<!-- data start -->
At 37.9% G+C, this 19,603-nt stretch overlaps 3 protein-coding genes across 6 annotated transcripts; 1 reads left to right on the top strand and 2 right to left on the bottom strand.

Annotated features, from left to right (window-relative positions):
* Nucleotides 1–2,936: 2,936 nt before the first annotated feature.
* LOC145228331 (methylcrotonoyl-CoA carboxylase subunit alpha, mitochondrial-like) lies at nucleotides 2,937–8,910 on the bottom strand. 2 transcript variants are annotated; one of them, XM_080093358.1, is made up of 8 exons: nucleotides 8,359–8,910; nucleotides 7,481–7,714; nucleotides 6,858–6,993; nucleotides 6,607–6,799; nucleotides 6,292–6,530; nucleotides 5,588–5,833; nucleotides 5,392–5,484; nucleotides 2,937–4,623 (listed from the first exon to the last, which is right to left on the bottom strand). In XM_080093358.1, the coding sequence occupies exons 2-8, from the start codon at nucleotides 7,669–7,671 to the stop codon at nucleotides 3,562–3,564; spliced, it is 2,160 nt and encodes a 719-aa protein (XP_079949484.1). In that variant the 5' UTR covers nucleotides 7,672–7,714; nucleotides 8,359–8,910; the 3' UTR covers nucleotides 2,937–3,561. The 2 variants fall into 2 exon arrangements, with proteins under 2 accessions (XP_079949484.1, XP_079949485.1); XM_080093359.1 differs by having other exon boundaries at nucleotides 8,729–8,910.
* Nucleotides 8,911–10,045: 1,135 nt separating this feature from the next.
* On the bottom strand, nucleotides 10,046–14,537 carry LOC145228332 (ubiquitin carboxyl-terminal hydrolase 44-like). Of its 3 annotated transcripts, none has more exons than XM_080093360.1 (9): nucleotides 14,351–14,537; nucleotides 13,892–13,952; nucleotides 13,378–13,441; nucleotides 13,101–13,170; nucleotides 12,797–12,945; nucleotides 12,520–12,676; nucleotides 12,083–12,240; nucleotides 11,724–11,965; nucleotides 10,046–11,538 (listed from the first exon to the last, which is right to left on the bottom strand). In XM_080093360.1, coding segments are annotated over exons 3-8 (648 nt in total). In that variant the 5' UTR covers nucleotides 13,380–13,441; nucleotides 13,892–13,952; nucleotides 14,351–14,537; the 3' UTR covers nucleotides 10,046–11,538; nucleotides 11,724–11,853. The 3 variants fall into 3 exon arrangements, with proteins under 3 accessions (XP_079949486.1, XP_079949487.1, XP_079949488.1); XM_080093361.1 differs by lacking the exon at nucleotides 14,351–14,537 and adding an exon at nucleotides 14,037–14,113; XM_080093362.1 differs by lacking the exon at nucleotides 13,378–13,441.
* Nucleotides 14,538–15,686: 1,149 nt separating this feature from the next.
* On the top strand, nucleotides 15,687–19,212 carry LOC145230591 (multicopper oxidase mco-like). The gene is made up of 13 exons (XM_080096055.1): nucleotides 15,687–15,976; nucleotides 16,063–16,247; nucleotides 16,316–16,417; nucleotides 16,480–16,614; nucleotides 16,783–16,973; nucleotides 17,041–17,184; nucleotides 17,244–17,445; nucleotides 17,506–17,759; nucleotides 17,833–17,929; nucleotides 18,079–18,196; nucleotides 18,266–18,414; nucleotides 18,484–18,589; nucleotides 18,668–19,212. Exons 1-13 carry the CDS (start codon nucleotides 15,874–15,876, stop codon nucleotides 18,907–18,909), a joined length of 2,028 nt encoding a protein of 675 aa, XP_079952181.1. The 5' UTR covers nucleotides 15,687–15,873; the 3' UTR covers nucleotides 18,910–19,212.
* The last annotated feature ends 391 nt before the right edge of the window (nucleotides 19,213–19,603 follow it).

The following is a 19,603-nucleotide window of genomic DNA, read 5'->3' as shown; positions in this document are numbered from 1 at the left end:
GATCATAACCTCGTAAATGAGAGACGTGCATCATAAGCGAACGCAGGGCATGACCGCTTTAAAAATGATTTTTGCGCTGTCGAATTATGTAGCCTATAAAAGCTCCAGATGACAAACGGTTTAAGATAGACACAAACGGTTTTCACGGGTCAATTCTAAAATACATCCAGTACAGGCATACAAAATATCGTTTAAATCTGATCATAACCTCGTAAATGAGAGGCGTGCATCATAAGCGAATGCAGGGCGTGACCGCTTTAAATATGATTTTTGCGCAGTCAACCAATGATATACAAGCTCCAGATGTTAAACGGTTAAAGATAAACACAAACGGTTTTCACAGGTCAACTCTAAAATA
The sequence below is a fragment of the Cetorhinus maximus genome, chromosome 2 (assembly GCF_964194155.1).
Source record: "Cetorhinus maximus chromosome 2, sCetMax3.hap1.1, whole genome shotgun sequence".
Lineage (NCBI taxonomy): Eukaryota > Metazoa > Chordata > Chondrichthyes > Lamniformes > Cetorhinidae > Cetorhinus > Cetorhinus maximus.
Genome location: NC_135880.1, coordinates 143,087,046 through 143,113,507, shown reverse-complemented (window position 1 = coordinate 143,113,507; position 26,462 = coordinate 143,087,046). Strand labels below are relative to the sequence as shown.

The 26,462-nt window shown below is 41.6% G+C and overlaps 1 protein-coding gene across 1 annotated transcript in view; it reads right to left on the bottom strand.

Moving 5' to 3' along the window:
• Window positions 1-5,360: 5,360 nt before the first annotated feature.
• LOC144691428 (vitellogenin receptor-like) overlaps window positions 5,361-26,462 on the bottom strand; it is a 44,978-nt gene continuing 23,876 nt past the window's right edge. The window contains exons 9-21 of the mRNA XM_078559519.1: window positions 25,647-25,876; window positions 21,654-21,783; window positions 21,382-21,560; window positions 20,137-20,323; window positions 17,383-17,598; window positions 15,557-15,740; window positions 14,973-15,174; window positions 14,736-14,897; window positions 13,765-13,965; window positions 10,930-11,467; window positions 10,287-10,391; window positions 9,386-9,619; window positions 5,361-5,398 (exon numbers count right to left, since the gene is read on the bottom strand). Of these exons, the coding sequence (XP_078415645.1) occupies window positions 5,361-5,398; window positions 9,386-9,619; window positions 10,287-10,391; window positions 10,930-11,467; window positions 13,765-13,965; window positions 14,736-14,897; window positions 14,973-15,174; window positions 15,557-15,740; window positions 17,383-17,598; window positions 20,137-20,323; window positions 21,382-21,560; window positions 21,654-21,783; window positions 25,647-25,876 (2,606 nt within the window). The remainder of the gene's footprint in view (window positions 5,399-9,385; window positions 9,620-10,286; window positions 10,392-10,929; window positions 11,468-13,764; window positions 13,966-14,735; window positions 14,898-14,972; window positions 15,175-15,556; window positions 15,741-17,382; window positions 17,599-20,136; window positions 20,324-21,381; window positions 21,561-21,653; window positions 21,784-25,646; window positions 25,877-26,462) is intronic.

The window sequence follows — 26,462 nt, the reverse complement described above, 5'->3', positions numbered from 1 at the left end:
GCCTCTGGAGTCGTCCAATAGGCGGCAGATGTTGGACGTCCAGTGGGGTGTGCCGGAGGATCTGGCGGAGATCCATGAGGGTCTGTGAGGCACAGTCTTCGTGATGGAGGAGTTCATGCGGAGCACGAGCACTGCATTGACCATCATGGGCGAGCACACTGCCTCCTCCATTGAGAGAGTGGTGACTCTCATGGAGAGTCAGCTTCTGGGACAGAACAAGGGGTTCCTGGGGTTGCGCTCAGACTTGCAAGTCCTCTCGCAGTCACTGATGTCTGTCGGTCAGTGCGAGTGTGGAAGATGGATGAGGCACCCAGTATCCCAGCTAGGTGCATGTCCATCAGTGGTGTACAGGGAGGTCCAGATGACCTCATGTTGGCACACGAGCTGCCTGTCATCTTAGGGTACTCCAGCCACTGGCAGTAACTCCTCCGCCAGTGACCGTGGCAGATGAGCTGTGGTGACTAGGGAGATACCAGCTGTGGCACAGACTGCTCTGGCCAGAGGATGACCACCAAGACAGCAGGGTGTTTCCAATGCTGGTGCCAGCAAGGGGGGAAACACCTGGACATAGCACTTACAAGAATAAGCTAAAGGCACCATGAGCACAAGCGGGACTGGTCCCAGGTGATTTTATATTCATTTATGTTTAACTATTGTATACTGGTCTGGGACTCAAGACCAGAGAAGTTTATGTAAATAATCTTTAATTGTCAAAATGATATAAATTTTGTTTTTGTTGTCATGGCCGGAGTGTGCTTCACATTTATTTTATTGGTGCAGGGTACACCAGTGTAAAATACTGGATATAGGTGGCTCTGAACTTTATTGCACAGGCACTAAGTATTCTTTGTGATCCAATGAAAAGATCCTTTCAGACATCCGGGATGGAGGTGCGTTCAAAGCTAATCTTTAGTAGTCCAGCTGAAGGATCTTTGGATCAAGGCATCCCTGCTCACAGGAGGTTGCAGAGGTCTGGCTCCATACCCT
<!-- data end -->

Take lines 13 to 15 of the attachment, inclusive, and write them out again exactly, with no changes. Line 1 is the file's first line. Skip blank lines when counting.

Source record: "Cetorhinus maximus chromosome 2, sCetMax3.hap1.1, whole genome shotgun sequence".
Lineage (NCBI taxonomy): Eukaryota > Metazoa > Chordata > Chondrichthyes > Lamniformes > Cetorhinidae > Cetorhinus > Cetorhinus maximus.
Genome location: NC_135880.1, coordinates 143,087,046 through 143,113,507, shown reverse-complemented (window position 1 = coordinate 143,113,507; position 26,462 = coordinate 143,087,046). Strand labels below are relative to the sequence as shown.